Everything you need to know about swimming with salmon on Vancouver Island can be found right here. One crazy snorkelling adventure!
Featured Image: Photograph: Eiko Jones
If you want to try swimming with salmon on Vancouver Island then you’ve come to the right place.
Swimming with salmon is a Vancouver Island adventure like none other.
I’ve snorkelled in the tropical islands of the Caribbean, swam with turtles in Hawaii, but nothing quite compares with swimming right through a salmon run on Vancouver Island.
There are a few different places to swim with salmon on Vancouver Island I’m sure, but here is the one place I know for sure you get up close with thousands of salmon.
5 Things To Know About Snorkelling With Salmon On Vancouver Island:
1. Wetsuit Or No Wetsuit?
If you get cold easily then rent a wetsuit at a local dive shop. We went in August on a +30 degree day without a wetsuit and had a blast. One of my kids did get pretty cold though and would have never lasted the full river run. It worked because we did the same short section 3 times and warmed up in-between.
2. You Need To Be Up For An Adventure
In this particular section, the river runs fast and shallow in various spots, so it is quite the adventure. We have heard of other areas where you can float calmly in a swimming hole with the salmon… well, this is definitely not one of those places.
3. You Don’t Need A Shuttle If You Don’t Mind A Walk
All along the river section, there are access points to city streets. When you have had enough water time, hop on out of the water and find your way to the street to walk back to your car.
4. Check Out The River Ahead Of Time From The Bridges
We found it helpful to cross a couple of the bridges on the way to the entry point to see what the river is like and how fast it’s running. It builds up the anticipation too as you picture yourself going for the big plunge up stream.
5. What Equipment Do you Need To Swim With The Salmon?
You need a snorkel and mask. Don’t forget the defogger mask spray, it’s well worth it.
You need river shoes or footwear of some sort. This makes getting in and out of the river much more enjoyable.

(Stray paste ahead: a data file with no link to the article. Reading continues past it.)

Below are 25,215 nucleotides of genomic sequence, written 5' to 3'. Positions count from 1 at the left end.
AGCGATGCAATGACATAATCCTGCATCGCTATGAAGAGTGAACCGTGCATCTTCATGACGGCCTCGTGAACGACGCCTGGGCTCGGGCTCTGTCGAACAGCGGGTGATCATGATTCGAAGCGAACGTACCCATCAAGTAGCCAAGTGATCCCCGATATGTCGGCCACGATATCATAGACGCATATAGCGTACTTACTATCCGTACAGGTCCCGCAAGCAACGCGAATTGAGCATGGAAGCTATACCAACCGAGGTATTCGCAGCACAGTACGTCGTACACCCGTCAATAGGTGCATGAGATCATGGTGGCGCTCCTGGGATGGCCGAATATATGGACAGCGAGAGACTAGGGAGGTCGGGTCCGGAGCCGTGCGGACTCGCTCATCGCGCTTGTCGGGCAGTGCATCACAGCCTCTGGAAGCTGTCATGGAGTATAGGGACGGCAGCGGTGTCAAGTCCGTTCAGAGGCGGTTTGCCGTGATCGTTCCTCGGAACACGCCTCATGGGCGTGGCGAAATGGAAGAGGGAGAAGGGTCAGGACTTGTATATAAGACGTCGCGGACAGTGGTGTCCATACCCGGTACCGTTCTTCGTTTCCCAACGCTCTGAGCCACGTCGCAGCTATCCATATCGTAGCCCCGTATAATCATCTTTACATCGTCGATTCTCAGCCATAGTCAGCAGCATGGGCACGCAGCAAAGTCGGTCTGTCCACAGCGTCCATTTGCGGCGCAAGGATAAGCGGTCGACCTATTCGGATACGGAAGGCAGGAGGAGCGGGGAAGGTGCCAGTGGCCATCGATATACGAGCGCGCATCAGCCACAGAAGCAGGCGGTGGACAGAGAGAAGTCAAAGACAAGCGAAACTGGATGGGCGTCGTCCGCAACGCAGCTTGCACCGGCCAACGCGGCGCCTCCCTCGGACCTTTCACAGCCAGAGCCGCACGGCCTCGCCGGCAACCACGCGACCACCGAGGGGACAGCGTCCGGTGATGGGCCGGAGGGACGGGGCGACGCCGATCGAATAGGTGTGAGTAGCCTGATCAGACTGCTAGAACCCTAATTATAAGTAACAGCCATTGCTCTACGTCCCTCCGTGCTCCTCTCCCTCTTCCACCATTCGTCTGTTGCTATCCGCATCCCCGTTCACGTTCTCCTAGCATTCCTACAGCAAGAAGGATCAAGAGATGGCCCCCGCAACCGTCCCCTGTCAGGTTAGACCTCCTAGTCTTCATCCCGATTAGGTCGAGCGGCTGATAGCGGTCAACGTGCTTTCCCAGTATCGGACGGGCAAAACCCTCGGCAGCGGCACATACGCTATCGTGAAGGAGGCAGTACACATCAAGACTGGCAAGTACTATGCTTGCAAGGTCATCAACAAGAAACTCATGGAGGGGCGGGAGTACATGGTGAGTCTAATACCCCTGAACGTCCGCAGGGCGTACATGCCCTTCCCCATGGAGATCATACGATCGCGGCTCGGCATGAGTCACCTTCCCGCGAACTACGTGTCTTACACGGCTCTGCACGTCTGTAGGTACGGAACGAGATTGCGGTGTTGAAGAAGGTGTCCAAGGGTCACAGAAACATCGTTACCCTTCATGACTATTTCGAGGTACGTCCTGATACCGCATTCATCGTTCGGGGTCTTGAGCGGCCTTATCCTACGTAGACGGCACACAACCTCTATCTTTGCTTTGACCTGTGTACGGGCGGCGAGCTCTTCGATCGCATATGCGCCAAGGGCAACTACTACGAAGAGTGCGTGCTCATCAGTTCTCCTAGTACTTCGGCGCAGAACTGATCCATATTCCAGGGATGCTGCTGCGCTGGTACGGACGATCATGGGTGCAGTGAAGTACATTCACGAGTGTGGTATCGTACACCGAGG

If you don’t have your own snorkelling equipment then you can rent a swimming with Vancouver Island salmon package at a local dive shop.
Where do you go if you want to go snorkelling with salmon on Vancouver Island?
Campbell River is the place to go. Actually it may be the best place in the whole world to go! Have you heard of anywhere else where you can go to swim through a salmon run?
Campbell River is a small town in the North of the Island.
Entry Point: The entry point is at the logging bridge on the Gold River Highway. If there are a lot of fisherman then go to the far side of the bridge, go under the bridge and set off from there.
Exit Point: We floated for 5 minutes and then exited out right before the first shallow section. There is a park you can walk through to get back to the road. We enjoyed the section so much we did it 3 more times.
If you do keep going past the first shallow point and under the two side by side bridges then the river gets deeper and slower. If you do the whole stretch then the exit point is at the end of Maple St, where there is a tiny beach to exit the water.
My guess is it would take 20 minutes to float the whole section and it’s a 35 minute walk back to the beginning.
Tips From Someone Who Has Gone Snorkelling With Salmon Once:
• If you do have access to two vehicles, then you do have the option of dropping a vehicle at the exit point and drive to the entrance with another. It’s not a huge deal though as you can walk back in 30 minutes. We stashed a bag at the exit with our shoes and some water and a snack before driving to the entry point.
• When getting in the water, be respectful of fisherman. This is a popular fishing location and there were tons of fisherman when we were there in August. It was fun to assure them that indeed there are thousands of salmon directly in front of them.
• It’s best to swim with a friend and stick close together while floating down the river. You do need to feel comfortable in the water and getting up close and personal with both salmon and river rocks.
• While floating, lay on your stomach with your legs straight and arms in front of you. If your knees are bent, they may hit the rocks on the bottom. On the first shallow section after the entry point get out ahead of it and walk around is our recommendation. It looked pretty risky to try and float through it.
• Your window to swim with the salmon is early August through to November.
• Look for harbour seals near the exit point where the water gets deeper and slower, if you’re lucky they will swim underneath you to check you out!
Featured Image: “no copyright infringement is intended” Photograph: Eiko Jones
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